Graphically-intensive content such as infographics and comics is another way to get the message out. I’ve done tons of infographics (few are public) and a fairly large graphic novel that has been “in progress” for the last five years. The trick here is not biting off more than you can chew. If you are skilled graphically, take a shot at illustrating what you’ve done and sharing it with others. This can be a very powerful technique.
There are tons of other methods. If you think I’ve missed something important, please let me know in the comments.
This has been a lot of text… but hopefully this has answered your certification questions at a very high level and explained how to extend your learning. If you do this, you should gain something more directly useful to you than tacking a few letters to your name. Of course, it’s a bit more complex than this in “real life”.
In addition to what I described here, each certification comes with it’s own community which may or may not mesh with your needs. Personally, I mesh well with the SANS community and not very well with the ISC(2) community… but this is extremely personal. There’s no way to know where you’ll mesh without giving it a try, so pick the certification based on what you need to learn and figure out the social aspects once your certification grants you access to a community.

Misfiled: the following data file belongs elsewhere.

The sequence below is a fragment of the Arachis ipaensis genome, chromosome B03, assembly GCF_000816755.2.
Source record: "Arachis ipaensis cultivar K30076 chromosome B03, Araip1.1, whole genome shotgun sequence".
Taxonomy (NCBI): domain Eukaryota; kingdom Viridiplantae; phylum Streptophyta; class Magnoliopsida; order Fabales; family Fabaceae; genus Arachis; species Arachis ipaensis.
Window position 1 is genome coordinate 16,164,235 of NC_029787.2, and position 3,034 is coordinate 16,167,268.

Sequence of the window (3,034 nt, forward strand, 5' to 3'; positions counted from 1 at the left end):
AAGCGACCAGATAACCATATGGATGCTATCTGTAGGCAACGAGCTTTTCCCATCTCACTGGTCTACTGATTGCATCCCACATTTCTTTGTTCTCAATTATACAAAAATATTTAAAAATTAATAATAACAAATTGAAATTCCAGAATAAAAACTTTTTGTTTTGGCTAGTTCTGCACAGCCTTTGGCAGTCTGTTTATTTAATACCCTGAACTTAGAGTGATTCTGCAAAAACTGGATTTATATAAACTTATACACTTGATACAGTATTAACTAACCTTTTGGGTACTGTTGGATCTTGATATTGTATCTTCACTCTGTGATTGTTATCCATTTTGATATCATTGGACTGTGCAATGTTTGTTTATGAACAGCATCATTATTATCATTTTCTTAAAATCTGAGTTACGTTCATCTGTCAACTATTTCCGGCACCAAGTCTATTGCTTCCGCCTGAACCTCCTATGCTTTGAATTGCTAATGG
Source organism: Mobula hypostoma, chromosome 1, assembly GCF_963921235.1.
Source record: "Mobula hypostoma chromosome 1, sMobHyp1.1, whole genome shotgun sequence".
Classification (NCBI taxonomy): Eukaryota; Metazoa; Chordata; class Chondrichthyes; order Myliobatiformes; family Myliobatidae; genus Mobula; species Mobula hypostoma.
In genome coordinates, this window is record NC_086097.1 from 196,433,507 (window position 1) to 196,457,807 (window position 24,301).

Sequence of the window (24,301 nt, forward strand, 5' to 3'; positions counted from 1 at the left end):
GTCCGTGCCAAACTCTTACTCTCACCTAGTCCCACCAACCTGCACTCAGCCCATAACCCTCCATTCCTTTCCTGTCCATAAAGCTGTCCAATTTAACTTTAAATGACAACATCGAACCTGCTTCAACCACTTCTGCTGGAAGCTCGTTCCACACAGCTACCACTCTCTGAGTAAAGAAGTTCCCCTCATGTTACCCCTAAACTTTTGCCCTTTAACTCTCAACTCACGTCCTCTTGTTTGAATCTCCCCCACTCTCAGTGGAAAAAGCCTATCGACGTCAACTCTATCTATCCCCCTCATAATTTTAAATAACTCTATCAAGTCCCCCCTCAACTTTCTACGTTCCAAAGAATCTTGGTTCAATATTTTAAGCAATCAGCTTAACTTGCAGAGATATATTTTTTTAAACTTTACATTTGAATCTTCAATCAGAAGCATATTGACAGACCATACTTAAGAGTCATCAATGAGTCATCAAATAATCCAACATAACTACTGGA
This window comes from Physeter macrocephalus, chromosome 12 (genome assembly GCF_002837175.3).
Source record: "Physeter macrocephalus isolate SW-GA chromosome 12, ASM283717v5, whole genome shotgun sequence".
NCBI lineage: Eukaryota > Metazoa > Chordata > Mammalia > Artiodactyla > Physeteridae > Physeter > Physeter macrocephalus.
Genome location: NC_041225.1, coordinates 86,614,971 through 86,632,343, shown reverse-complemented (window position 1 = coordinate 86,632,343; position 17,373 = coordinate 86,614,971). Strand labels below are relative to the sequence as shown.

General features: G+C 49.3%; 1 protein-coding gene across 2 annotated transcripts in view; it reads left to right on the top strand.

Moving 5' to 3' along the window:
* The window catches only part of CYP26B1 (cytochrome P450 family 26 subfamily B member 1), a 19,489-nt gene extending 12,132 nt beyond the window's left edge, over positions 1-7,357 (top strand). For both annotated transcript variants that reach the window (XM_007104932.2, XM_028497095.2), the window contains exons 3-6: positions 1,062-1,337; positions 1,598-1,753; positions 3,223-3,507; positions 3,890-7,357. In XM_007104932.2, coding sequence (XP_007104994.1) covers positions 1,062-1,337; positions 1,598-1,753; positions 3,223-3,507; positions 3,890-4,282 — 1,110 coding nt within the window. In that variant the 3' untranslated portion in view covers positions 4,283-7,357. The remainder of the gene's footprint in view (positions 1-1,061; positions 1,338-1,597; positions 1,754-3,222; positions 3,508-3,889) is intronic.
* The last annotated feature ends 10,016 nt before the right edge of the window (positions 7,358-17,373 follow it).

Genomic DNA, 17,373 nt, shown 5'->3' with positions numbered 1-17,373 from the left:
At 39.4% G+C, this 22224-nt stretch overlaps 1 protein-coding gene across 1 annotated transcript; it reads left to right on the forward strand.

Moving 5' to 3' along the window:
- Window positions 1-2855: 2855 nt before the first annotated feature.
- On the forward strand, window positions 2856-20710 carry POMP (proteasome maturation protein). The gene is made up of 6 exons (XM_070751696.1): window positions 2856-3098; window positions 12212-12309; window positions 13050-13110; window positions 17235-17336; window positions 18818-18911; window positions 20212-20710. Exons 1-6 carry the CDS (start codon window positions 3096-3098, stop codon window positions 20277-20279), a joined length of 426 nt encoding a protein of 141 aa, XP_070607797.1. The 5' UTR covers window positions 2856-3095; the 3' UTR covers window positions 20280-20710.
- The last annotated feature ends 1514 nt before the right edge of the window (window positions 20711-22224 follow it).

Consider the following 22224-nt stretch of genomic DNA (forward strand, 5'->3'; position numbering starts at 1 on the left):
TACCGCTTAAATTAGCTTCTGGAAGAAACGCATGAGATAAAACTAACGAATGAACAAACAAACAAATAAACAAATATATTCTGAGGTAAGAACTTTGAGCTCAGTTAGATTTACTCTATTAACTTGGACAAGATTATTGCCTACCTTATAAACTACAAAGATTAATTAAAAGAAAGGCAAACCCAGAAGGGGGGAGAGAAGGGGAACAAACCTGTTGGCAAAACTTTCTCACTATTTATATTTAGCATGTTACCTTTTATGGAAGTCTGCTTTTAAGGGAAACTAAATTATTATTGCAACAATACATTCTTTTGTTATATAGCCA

Similarly, the “doing” and “teaching” phases only work if you dedicate enough time to them. Your journey doesn’t end when you get the certification, so if you can’t devote the time from your life to complete the process, you should seriously reconsider whether to even get a certification in the first place.
However, if you can afford the time to learn, do and teach, you should see your professional life advance extremely quickly.